Polish president honours 'Cursed Soldiers'
PR dla Zagranicy
Polish President Andrzej Duda on Thursday laid a wreath beneath a plaque on a former NKVD office building in Warsaw which commemorates the victims of the communist regime, as the country marked Cursed Soldiers' Day.
Andrzej Duda lays a wreath at the former NKVD office in Warsaw. Photo: PAP/Adam Guz
Duda also laid a wreath at a building which housed the Public Security Office. Its basement saw the internment, brutal treatment and murders of members of Poland’s underground anti-communist movement.
The president, who on Thursday also handed out state distinctions to people who fought for Polish independence and who cultivated the memory of the so-called Cursed Soldiers, said that the anti-communist underground wanted Poland to be truly free.
Duda said anti-communist conspirators and partisans “did not want a Poland that was not truly free, truly sovereign, truly independent”.
“Cursed Soldiers” refers to some members of Poland's anti-communist movements.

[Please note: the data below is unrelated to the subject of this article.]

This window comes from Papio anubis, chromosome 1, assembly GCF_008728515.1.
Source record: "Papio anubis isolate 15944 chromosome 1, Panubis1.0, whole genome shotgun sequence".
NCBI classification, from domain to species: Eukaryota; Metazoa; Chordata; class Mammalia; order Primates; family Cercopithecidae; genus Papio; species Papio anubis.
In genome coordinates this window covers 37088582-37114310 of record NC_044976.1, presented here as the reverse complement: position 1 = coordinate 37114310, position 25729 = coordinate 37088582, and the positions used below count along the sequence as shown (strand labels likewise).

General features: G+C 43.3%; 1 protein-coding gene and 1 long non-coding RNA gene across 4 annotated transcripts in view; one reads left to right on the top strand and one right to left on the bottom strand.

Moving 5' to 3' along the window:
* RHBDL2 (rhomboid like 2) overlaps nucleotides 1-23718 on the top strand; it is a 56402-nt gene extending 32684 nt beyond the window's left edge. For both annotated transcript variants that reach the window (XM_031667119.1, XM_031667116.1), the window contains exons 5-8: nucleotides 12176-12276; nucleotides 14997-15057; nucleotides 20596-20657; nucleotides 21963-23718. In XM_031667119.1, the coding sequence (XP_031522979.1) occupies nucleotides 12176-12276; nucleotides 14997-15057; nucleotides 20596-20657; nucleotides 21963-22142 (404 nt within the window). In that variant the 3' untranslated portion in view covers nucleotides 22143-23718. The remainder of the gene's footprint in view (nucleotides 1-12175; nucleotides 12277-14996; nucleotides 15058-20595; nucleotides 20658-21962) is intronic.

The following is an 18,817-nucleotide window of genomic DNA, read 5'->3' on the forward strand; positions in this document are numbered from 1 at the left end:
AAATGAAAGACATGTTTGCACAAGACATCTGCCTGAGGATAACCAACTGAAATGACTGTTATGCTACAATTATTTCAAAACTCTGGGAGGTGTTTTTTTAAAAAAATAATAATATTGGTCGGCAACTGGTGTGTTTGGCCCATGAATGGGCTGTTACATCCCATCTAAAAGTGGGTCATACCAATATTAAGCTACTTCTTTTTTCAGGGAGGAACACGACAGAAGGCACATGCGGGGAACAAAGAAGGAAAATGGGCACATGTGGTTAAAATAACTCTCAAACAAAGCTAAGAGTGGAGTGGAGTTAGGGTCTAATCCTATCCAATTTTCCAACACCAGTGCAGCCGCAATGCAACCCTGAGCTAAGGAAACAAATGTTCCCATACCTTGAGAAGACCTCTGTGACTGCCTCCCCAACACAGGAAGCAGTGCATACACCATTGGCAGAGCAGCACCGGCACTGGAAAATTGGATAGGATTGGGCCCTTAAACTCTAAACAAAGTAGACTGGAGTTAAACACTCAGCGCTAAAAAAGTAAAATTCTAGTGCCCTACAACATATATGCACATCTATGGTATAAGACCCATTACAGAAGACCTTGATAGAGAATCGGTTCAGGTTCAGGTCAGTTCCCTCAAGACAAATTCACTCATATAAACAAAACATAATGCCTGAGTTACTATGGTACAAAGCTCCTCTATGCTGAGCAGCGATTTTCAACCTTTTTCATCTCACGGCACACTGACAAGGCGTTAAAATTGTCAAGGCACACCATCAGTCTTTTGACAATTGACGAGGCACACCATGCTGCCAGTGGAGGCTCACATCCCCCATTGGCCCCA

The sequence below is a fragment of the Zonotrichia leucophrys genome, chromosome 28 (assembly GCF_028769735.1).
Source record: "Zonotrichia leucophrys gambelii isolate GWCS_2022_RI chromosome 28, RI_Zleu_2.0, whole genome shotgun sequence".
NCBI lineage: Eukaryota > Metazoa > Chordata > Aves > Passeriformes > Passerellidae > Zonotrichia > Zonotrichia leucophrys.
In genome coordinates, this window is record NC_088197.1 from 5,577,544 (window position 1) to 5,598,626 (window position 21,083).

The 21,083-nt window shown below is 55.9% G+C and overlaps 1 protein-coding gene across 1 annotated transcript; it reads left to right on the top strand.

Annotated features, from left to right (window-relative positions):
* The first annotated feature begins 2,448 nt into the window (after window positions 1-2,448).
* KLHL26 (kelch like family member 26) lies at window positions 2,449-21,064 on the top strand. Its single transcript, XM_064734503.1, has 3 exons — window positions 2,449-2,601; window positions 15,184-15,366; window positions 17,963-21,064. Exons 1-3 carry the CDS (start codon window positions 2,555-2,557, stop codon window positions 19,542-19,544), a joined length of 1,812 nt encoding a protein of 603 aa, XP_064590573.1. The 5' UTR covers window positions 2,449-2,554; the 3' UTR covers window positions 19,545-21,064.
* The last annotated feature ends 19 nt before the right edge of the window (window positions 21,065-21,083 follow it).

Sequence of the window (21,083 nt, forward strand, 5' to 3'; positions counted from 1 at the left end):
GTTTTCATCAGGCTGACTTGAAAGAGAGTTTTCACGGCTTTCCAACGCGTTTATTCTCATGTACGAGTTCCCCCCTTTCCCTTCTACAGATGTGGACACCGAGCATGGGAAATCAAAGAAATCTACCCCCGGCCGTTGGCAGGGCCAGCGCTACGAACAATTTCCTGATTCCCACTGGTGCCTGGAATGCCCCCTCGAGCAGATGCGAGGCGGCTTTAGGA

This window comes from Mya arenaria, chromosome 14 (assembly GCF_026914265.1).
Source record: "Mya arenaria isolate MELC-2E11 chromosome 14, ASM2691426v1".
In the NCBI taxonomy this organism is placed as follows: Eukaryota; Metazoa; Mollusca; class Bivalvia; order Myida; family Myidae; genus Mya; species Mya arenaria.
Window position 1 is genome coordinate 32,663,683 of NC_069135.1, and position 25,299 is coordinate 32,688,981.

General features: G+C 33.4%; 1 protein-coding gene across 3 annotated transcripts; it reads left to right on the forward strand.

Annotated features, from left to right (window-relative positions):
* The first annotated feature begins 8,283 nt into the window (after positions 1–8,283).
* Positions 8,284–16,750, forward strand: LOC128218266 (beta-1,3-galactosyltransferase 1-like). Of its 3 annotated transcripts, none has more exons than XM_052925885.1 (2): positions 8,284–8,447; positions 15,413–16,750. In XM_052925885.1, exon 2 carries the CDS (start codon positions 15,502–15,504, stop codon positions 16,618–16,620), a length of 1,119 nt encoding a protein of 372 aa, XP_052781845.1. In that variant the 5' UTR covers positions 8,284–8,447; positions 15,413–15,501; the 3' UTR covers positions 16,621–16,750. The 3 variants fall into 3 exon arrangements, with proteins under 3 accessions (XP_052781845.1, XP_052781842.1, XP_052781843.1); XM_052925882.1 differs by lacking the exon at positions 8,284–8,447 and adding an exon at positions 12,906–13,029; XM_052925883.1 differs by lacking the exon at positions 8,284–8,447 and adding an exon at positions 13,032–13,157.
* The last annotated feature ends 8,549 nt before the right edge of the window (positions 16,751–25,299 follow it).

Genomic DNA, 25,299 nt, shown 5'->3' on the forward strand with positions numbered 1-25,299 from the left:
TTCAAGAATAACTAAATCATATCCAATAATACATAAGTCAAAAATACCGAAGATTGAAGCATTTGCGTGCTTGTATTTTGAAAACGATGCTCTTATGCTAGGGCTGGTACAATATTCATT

After Poland's official underground army (AK) of World War II disbanded in January 1945 thousands of Poles continued to fight in other formations as the Soviet Red Army extended its grip across the country.
A Soviet-backed communist regime was later installed in rigged 1947 elections after the war.
The anti-communist guerrillas were largely stamped out by 1948, although one fighter, Józef Franczak, was gunned down as late as 1963.
Prime Minister Mateusz Morawiecki on Twitter paid tribute to the Cursed Soldiers, saying: “You won. Though many of you still do not have graves, you live on in our memories and in our hearts”.